• On reconciliation, Paul tells us this truth: "Now all these things are from God, who  reconciled us to himself through Christ and gave us the ministry of reconciliation, namely, that God was in Christ reconciling the world to himself, not counting their trespasses agains them, and he has committed to us the word of reconciliation" (2 Corinthians 5:18-19). So. We are ministers of reconciliation, which is so very different from engaging in conflict resolution. Let's forgive. Let's learn to let it go. Let's love one another fully.
  • Conflict resolution is coming to terms with transgression, in a sense. It's really allowing each party to the conflict take part in resolving an issue and often the resolultion is not completely agreeable to any party, but is a compromise to appease each party. Reconciliation, to the contrary, is bringing the balance to zero. Accountants do that when they reconcile their bank or other accounts. For Christians, bringing the balance to zero means there is nothing left over after the reconciliation occurs; the transgression is gone and the balance is zero.
  • Even earlier in his letters, Paul tells us how God wants us to practice love. In 1 Corinthians 13, there is a list of what love is (Remember this one? Love is patient, love is kind...?), and Paul clearly states: "Love keeps no record of wrongdoing" or as stated in NASB: it "does not take into account a wrong suffered" (5).
  • When we pray like Jesus taught us, we say "forgive us our trespasses/sins as we forgive those who trespass against us." I guess, if I want forgiveness for my sin, I need to offer forgiveness to others for their transgressions - and I need to offer that forgiveness whether they ask for it or not. And why not do that? We've already been promised forgiveness by Christ himself.
  • Hatefulness, bitterness, the failure to truly love... those things are like cancer. And cancer never stays where it starts. Forgiveness is the cure for that particular cancer. 
Pastor always leaves me with so much to think about. And when he said today, "if a certain person walked in the room, would you feel weird about making eye contact?"

I examined the corners of my heart and realized there is not a single person I would fail to look in the eye. I would not feel any discomfort. I've made my amends. I've done my work. I've walked in forgiveness until I felt reconciled. And the best thing about it is that I feel like I'm done agonizing over the things that have happened to me and the things I have done. I don't even want to talk about them anymore. It's been a long five years of work and revistiting the past to get here, but holy Moses in a handbasket, here I am!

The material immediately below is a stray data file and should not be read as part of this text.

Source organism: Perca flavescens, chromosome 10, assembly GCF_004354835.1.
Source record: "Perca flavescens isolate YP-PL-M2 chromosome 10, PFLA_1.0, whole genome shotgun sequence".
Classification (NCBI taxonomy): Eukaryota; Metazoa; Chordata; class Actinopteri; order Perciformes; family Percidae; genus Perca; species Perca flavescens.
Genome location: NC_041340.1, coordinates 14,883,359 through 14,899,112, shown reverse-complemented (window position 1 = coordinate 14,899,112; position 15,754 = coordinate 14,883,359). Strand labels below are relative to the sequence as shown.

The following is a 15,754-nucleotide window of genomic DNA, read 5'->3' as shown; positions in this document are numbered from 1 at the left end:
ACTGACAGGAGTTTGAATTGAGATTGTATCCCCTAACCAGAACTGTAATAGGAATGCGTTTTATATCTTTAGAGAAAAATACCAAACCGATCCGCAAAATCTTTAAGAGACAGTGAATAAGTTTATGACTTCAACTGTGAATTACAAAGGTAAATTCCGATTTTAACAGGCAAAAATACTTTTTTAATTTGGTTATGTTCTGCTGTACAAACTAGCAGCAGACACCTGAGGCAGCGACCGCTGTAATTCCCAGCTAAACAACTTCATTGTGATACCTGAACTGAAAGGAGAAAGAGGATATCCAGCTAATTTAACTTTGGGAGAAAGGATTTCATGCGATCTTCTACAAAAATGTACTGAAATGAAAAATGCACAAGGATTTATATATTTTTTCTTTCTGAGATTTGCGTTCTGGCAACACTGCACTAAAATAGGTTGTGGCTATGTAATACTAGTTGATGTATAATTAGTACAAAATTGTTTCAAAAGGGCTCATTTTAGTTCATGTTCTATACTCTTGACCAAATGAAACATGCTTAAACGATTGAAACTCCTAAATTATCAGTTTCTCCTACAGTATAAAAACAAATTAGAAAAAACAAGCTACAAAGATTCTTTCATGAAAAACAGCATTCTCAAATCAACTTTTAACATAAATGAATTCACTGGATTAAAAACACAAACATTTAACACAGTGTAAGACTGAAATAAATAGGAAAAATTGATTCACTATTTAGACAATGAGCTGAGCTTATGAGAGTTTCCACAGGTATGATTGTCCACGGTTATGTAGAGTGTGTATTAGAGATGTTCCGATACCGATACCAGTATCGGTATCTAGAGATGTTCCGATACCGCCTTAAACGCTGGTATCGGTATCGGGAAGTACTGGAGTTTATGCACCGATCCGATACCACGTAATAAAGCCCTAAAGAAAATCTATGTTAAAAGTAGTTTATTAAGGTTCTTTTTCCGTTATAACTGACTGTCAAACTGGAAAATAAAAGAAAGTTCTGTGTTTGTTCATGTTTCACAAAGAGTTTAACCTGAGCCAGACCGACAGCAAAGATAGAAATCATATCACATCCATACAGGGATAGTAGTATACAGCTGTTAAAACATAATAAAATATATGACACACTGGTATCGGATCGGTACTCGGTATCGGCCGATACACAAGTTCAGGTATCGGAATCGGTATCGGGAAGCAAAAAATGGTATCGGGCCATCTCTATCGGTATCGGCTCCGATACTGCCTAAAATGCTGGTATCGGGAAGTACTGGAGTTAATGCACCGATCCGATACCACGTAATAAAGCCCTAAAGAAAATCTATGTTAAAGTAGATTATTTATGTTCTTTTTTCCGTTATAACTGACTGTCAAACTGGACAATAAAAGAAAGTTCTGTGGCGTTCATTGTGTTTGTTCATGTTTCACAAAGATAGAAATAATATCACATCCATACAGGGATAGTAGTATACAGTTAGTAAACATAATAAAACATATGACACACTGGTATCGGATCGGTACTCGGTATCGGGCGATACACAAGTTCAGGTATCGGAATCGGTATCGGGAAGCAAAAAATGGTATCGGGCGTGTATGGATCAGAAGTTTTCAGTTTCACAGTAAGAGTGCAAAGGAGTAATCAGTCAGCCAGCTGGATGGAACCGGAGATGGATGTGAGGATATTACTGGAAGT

I cannot predict how the people who have actually wronged me would feel, but they are not my problem. I'm worried about my side of the street, and baby, it's clean over here.

Amen! and Peace!

Monday, November 7, 2016

Ending This Story

This weekend I went to Minnesota Tres Dias as a servant.

I won't give away any details of the weekend; you have to get there for that.

Some stuff happened that I will share.

Three men offered me some Grace.

The first one told me that we get our sense of God the father from our earthly fathers.  Our sense of the Holy Spirit comes from our mothers.  How we perceive Jesus comes from our brothers and sisters.

Well, holy yikes. I don't have a clear view of what any of those relationships are meant to be. But the picture is starting come into focus.

The second one talked to me about his vision of the Holy Spirit in me specifically. "Why are you resisting the Holy Spirit."  Here's why.  I don't know the steps.  What do I have to do to hear what the Holy Spirit is saying.  "Nothing, beautiful warrior princess, daughter of a heavenly king. There's nothing to do; you just have to be."

Well, I don't know how to do that yet. But I'm close. Soooooooooooooo close!

The third one wrote me a letter about what he sees at work in me. That letter... Well, I'm going to cherish it.  He spoke to me as his sister, as a loving and gentle man of God, and his words resonate. There is work to do for the Kingdom and I have a role to play.

Just before I left for my three days with Jesus, I spoke to my counselor about my changing role in treatment: "You are now a senior peer. You have a strong voice in recovery. I see you making a difference in people's lives. Don't be afraid to be who you are. Share your story."

I may not be able to hear the Holy Spirit myself yet. But you know? My truth holders can. And I can hear what they're saying.

There is something magnificent happening.

And I'm going to let it happen.

There's no place for Satan or any of my past demons, there's no place for hatred, and there's no place for doubt.

So, friends, this story ends right here, right now. I am breaking the chains of the past.I'm opening a new chapter, with a new plot, a new storyline, and some ass-kicking new characters.

If you want to come with me on this new journey, send me an email to: kari.kounkel@gmail.com for the linker.